maybe the best thing about Canon R5/R6

Started 4 months ago | Discussions
Dexter75 Veteran Member • Posts: 3,657
Re: maybe the best thing about Canon R5/R6

shootrawww wrote:

Dexter75 wrote:

Shootrawww is right and so is Irene. Most of us portrait shooters know the EOS R colors are not as good as Canons prior cameras. I dont like them at all and chose the RP instead because the RP tones are warmer and more Canon-like. Here is another video that shows just how bland the R colors are for portraits. Typical Canon portrait colors are closer to the Fuji in this video. He has a handful of these videos that show the same thing. Thankfully both the R5 and R6 look much better and more like classic Canon colors for portraits.

https://www.youtube.com/watch?v=mANQVayUunM

Thanks !

I really love Canon for their great reliable camera's and the R, RP and 6d II disappointed me, not because of their features because it's more then enough for me, but their disappointed colors and no I could never tweak it the way i wanted, files always have that ugly '6d ii /R / RP' look mostly..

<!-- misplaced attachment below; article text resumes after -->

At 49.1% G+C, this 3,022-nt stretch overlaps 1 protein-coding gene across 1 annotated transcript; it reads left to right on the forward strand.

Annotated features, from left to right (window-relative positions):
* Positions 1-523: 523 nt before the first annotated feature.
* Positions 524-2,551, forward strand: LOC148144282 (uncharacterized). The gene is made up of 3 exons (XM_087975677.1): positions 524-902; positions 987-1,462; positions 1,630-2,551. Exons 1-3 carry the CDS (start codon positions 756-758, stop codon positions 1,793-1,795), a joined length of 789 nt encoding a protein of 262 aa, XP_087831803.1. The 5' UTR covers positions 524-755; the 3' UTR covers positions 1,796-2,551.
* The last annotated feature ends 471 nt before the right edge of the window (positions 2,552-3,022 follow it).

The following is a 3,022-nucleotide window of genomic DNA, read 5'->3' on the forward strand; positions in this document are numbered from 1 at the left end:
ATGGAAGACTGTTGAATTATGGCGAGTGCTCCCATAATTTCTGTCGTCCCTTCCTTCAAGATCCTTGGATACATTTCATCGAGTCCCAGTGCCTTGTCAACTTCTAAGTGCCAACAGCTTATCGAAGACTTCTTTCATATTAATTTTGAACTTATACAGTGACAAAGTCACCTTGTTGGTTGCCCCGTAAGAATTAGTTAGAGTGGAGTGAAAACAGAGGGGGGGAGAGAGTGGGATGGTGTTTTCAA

The RP is a tad better but not like old canon like 6d, 5d iii etc

The M50 on the other hand did have very nice skin tones !

Yep. I have to set the WB on my RP to cloudy to get the warmer skin tones I could get on my 6D and older Canon DSLR's. The newer sensors have leaned much cooler and I dont like that. This looks like a return to the classic colors.

RLight Senior Member • Posts: 2,772
Back to the basics...

5DIII, EOS R, 90D, R6 (1DX III standing in for the R6)

https://www.dpreview.com/reviews/image-comparison?attr18=daylight&attr13_0=canon_eos90d&attr13_1=canon_eosr&attr13_2=canon_eos1dxiii&attr13_3=canon_eos5dmkiii&attr15_0=jpeg&attr15_1=jpeg&attr15_2=jpeg&attr15_3=jpeg&attr16_0=100&attr16_1=100&attr16_2=100&attr16_3=100&normalization=compare&widget=1&x=0.8666205943331031&y=0.15361487286080308

90D, R6 (again, 1DX III), 80D and 5DIV

https://www.dpreview.com/reviews/image-comparison?attr18=daylight&attr13_0=canon_eos90d&attr13_1=canon_eos5dmkiv&attr13_2=canon_eos1dxiii&attr13_3=canon_eos80d&attr15_0=jpeg&attr15_1=jpeg&attr15_2=jpeg&attr15_3=jpeg&attr16_0=100&attr16_1=100&attr16_2=100&attr16_3=100&normalization=compare&widget=1&x=0.8666205943331031&y=0.15361487286080308